While electric deregulation may sound appealing - with its prospect of lower rates - in practice it could prove bewildering.
You've been through the telephone wars that fill your mailbox with confetti and your dinner hour with sales pitches from people selling low long-distance rates.
Choosing electricity providers promises to be at least as confusing, but less financially rewarding. Where the phone wars slashed your bill, electric deregulation may offer only marginal savings.
To ensure that the change puts some change in consumers' pockets, some of the first states to deregulate, such as Massachusetts and California, are mandating rate cuts of 10 percent or more (see list of state activity, left).
But as such mandates are phased out during a transition period dictated by the states, some consumer advocates predict rate cuts will stall - at least in the short term.
"The reality is, there is not going to be anything cheaper available for residential and small business customers," says Rob Sargent of the Massachusetts Public Interest Research Group (MassPIRG) in Boston.
One reason: Power generation, the part of your power bill that's being opened up to free-market competition, accounts for less than 20 percent of a typical residential bill.
The bigger costs are for transmission and distribution - and that part of your bill will still be set under the old regulated-monopoly rules.
So, even if new power providers cut in generating costs by 10 percent, it will shave less than 2 percent off your total bill.
Nobody knows for sure how the prices will shake out. And they will vary by region.
What is certain is that more and more Americans will be besieged with offers. Some companies may bundle electric power with Internet service or frequent-flier miles or cash back, for instance.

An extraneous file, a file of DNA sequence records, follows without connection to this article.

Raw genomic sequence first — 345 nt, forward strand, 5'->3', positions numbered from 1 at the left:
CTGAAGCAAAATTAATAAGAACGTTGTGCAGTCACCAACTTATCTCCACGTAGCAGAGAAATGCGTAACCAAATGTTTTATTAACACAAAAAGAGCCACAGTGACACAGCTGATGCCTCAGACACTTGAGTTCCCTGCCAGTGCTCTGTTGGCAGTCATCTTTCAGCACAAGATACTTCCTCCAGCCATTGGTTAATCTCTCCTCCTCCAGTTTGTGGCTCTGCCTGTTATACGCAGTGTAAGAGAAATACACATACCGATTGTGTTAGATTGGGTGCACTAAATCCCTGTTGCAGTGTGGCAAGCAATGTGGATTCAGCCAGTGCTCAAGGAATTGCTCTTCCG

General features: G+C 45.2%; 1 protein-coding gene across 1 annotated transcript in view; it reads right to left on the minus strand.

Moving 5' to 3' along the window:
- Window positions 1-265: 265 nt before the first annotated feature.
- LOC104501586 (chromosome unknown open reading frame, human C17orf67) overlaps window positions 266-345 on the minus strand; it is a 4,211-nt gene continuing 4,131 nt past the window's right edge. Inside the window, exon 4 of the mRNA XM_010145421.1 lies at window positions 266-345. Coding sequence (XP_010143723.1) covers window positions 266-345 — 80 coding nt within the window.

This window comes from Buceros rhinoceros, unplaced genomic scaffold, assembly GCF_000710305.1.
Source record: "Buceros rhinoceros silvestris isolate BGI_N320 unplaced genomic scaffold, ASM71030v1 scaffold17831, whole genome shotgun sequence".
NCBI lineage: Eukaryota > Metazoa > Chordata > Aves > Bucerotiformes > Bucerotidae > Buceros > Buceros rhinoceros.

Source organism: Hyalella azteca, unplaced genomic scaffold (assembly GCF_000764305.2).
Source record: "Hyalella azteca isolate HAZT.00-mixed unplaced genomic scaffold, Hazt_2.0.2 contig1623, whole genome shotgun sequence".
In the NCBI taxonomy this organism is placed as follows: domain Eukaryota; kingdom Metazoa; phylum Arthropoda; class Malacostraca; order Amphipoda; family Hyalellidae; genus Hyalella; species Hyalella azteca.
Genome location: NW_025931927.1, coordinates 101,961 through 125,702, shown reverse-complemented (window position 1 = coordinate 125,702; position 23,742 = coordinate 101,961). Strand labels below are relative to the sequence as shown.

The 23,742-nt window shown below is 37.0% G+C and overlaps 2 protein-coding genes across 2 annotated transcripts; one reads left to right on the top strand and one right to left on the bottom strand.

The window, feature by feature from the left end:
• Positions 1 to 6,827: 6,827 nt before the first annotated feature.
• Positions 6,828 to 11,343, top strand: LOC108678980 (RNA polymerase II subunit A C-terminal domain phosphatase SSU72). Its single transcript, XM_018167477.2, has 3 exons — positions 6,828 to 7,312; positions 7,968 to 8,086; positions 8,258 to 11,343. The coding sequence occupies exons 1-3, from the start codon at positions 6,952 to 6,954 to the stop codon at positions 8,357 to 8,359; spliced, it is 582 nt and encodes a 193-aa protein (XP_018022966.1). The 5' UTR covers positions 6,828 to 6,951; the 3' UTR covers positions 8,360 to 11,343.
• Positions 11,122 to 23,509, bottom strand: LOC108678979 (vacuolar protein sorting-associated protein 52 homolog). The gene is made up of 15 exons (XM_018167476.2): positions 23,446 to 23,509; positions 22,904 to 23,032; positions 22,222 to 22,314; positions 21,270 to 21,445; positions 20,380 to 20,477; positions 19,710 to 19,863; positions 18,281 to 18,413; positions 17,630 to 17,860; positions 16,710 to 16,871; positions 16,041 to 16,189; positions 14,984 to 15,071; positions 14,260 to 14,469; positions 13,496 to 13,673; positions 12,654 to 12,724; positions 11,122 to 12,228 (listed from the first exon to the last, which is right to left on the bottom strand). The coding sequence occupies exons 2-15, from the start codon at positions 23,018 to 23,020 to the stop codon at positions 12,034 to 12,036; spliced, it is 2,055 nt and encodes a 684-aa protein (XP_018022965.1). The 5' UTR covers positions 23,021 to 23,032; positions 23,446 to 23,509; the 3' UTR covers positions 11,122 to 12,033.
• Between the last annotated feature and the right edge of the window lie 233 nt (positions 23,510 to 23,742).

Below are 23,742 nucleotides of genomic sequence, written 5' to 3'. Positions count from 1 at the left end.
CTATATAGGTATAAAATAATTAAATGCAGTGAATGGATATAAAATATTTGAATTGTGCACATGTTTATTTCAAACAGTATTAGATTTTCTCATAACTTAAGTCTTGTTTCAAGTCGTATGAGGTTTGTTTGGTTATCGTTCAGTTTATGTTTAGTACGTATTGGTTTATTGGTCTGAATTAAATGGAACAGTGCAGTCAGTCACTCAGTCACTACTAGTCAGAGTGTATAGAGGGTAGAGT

In California, some new electric-service providers offer "green energy" - power produced mostly from hydro, wind, and solar sources - at a premium price.
Users should be cautious of such claims.
Just because you sign up with a company that offers environmental energy production doesn't mean that's where the electrons come from when you turn on your toaster.
Therein lies the confusion.
Officials admit it's impossible to know what power comes from what sources.
"It's more like owning an environmental mutual fund," says Linda Sherry of Consumer Action, a San Francisco-based watchdog group. Your money supports the environmental cause, but perhaps indirectly.
In most states, electric bills will have a section labeled something like "competition transition cost." This will pay for investments utilities made in unprofitable nuclear and other power plants.
Old rules made utilities responsible for providing enough power to meet peak demand at any cost, and these plants arguably made sense. But they add up to as much as 40 percent of current electric bills. And it will take as long as 10 years to pay for them.
The one state that refused to reimburse utilities for these debts, New Hampshire, has seen its deregulation efforts stymied in court.
To get lower rates, consumers could turn to "power brokers," wholesalers who combine small power users into groups large enough to negotiate discounts. Apartments in a building or houses in a neighborhood could use these middlemen. And while individuals could choose another provider, the power brokers will likely offer the lowest rates.
Another strategy, Ms. Sherry recommends, is finding companies that offer lower rates for off-peak usage.
It's too early to know what advice to give consumers, Sherry says. But consumer groups will be paying close attention to states that implement deregulation first.
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